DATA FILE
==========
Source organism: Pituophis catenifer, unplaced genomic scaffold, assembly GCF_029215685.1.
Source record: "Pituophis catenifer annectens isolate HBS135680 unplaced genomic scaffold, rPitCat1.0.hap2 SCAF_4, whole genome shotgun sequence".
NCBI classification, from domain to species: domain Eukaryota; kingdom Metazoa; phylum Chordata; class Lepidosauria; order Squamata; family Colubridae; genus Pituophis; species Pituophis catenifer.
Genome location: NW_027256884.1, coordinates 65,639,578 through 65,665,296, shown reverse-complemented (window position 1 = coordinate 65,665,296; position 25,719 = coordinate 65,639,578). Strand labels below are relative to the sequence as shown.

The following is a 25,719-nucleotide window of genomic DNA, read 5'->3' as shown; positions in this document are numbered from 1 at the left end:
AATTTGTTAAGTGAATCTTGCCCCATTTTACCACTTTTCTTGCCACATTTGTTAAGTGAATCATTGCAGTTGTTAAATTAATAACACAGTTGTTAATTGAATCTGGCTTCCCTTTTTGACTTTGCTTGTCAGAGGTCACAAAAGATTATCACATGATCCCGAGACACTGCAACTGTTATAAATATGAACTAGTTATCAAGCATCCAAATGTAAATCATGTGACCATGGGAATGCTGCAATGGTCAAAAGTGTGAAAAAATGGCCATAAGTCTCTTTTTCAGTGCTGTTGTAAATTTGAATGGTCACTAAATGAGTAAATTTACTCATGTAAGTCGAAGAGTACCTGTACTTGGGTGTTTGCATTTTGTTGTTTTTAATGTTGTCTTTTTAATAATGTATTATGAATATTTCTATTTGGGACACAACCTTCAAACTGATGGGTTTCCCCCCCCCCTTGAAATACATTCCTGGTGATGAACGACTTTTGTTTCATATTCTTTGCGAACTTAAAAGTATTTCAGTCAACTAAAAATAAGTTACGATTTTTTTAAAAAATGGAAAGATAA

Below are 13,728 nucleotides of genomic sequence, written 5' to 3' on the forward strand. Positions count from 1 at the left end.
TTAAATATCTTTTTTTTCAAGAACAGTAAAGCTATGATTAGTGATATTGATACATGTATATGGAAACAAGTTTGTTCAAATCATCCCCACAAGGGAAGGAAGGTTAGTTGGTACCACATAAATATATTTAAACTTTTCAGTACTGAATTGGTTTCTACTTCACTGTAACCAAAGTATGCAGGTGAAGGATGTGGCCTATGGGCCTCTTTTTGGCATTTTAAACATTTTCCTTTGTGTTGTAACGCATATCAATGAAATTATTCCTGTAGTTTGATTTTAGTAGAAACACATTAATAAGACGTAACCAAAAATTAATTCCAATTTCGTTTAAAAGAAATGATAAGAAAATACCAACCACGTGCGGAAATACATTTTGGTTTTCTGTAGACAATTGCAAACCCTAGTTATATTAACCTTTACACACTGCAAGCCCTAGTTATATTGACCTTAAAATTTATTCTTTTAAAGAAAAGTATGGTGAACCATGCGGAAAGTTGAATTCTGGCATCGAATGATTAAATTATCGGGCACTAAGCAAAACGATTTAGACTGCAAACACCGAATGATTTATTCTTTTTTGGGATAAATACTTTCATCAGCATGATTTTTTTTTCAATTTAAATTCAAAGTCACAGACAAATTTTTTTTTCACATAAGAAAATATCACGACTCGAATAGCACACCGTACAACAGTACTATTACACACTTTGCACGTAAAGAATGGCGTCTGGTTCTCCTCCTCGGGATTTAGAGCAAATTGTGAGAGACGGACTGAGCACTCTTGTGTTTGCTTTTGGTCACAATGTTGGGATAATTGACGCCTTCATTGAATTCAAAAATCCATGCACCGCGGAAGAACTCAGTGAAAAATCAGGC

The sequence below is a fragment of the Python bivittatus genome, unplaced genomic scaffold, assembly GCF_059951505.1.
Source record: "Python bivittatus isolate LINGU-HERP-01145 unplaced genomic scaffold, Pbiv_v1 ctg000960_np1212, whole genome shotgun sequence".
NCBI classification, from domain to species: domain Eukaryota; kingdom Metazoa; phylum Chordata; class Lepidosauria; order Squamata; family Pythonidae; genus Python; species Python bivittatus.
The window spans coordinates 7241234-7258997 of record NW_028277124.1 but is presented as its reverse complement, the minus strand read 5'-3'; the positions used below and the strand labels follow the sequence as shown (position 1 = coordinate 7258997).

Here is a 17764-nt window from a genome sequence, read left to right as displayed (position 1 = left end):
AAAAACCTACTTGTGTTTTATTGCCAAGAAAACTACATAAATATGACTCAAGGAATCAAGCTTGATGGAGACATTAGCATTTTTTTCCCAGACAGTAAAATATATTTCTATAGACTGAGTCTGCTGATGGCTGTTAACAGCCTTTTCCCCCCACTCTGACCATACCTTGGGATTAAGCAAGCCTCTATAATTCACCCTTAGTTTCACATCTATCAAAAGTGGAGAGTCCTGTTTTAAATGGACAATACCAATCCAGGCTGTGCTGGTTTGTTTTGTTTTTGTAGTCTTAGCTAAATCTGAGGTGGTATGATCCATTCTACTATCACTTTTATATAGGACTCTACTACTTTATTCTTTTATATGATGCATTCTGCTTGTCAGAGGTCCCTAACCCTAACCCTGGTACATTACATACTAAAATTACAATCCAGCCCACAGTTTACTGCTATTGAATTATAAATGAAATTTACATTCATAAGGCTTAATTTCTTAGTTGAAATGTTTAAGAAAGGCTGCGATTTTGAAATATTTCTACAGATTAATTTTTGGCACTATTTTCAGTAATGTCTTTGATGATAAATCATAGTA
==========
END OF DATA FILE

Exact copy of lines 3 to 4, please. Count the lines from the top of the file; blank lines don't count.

NCBI classification, from domain to species: domain Eukaryota; kingdom Metazoa; phylum Chordata; class Lepidosauria; order Squamata; family Colubridae; genus Pituophis; species Pituophis catenifer.
Genome location: NW_027256884.1, coordinates 65,639,578 through 65,665,296, shown reverse-complemented (window position 1 = coordinate 65,665,296; position 25,719 = coordinate 65,639,578). Strand labels below are relative to the sequence as shown.